Obviously this is not really compatible with market economy which will increase price for required (income inelastic demand - housing has about 0.2 for renters, health services probably slightly negative, food in general is about 0.5 in US but curve is bathtub for some categories) goods and services until the costs are barely bearable or just beyond bearable.
We are doing fine if you take out housing prices, and we are doing not great if you include them. Which is why everyone throughout the state is talking about the housing crisis. Unless you have some brilliant ideas like draining the SF Bay, housing is hard to do while simultaneously worrying about the environment.
That was a bit gratuitous.
> ... and we're doing great.
> Most of the people I knew from high school have had to leave because they can't afford it here now.
So most of the people you went to high school with have been forced to leave (for "opioid country"?) - why? Because they'd be poor otherwise? Maybe even homeless? That's a bit odd for a place that's "doing great".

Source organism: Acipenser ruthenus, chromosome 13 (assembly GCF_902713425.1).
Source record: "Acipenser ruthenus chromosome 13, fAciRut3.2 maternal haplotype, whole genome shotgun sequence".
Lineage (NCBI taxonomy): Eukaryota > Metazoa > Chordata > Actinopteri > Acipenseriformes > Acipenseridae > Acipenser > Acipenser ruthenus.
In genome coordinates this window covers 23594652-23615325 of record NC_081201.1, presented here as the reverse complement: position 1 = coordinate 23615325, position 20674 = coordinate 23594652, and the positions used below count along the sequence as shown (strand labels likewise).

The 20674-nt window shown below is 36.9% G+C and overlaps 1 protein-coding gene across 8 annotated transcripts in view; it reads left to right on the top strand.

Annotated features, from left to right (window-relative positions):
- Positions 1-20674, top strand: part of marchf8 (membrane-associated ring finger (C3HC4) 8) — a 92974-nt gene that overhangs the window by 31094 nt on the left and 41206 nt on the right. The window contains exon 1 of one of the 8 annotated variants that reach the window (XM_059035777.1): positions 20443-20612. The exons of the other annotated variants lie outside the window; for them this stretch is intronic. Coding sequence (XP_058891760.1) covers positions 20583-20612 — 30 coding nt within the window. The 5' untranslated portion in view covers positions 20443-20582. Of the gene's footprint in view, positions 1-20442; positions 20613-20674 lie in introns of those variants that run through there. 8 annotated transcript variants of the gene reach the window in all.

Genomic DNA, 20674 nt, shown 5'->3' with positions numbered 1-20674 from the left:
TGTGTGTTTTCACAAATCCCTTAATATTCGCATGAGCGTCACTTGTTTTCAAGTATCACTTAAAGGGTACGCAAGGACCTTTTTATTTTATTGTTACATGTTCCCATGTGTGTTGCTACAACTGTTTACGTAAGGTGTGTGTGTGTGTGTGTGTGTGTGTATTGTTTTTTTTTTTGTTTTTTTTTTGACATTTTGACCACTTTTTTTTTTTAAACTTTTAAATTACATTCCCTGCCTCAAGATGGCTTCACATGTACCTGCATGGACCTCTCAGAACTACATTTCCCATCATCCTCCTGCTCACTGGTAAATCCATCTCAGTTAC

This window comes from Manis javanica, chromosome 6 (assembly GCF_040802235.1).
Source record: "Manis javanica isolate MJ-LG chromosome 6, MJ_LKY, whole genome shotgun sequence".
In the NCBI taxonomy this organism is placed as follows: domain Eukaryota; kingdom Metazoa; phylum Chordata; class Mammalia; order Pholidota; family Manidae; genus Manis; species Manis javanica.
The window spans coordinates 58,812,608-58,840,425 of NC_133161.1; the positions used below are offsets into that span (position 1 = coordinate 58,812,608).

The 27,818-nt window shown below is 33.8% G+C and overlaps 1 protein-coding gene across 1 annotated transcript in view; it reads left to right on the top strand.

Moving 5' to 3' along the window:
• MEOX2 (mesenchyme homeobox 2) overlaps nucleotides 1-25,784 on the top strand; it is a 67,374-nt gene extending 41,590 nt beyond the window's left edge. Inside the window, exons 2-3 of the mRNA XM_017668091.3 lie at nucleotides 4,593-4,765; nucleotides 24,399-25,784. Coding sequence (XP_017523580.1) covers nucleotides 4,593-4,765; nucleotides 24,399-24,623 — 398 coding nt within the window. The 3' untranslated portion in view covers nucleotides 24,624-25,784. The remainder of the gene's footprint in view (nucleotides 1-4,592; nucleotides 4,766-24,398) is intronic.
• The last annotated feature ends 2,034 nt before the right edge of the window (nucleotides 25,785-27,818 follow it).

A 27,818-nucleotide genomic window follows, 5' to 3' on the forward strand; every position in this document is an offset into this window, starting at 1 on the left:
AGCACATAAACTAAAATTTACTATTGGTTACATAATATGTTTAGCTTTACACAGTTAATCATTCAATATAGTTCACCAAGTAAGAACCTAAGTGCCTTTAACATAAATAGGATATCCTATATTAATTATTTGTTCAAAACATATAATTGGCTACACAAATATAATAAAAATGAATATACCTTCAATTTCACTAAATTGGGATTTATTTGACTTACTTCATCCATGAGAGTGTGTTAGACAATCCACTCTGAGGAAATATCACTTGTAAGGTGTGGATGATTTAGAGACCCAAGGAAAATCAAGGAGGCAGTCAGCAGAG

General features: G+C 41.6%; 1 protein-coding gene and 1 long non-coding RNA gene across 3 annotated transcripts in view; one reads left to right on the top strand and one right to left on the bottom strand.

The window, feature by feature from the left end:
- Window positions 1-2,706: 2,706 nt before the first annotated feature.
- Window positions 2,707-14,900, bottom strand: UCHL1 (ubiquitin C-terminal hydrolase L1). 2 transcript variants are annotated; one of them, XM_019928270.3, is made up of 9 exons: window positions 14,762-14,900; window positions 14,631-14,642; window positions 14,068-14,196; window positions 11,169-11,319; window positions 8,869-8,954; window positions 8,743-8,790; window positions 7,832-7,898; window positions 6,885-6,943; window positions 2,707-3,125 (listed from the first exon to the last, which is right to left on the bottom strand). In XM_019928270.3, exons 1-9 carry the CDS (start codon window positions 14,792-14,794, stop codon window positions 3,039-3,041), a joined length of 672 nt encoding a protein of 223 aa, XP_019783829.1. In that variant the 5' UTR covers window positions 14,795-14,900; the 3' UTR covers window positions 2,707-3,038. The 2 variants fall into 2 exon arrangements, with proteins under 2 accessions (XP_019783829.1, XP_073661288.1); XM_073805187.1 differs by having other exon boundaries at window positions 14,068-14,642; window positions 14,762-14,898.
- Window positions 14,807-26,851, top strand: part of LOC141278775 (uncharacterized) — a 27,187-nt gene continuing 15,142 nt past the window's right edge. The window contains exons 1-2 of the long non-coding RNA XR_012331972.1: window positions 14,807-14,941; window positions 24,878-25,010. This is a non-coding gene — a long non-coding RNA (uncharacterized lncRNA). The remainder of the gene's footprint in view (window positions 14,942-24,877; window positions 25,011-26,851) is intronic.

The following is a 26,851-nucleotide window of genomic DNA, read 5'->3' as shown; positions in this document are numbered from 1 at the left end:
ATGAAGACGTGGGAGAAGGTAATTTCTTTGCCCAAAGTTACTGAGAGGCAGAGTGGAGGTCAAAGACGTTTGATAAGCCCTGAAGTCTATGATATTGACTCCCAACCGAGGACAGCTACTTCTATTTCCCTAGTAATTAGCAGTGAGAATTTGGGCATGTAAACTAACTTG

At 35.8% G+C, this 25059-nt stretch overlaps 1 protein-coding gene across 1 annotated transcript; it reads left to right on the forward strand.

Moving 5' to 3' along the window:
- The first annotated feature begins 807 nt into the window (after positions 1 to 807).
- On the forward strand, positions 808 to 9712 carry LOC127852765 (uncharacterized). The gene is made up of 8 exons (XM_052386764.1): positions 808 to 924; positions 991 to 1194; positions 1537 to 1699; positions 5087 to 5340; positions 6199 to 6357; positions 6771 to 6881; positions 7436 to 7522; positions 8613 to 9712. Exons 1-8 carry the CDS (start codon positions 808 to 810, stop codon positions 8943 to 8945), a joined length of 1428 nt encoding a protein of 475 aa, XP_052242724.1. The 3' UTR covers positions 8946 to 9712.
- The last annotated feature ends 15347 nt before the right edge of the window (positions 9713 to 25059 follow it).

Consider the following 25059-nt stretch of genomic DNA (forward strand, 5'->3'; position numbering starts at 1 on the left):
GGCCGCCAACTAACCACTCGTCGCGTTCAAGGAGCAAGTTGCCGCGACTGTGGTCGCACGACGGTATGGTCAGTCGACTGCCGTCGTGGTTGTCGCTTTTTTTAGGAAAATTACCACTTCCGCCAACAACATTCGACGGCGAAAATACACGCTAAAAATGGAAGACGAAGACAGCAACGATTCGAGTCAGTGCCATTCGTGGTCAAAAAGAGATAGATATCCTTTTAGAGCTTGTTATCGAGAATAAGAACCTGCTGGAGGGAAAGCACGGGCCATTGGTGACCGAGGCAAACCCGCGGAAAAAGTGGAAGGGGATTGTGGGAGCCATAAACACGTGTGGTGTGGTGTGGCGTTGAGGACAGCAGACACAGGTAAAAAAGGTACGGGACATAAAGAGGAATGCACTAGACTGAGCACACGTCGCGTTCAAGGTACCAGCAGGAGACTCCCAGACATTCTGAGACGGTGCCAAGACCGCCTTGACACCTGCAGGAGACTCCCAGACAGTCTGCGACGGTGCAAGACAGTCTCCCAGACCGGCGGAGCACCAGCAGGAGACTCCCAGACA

> But these are signs of a good economy...
These are signs of an economy with high cost of living, lots of high-paying jobs, and not much place in it for those who can't get one of those high-paying jobs.
> ... and low poverty.
"Most of the poor people leaving" is not normally what I think of when I hear "low poverty".
I mean, yes, if California weren't creating all these high-paying jobs, there wouldn't be the demand, and so housing would be affordable. That's all true. And yet, I think on your own evidence you're painting a happier face on the situation than it deserves.
I understand the impulse to say everything is terrible, because it frequently is. But that doesn't mean it's not improving. The new challenges created are not larger than our successes in California.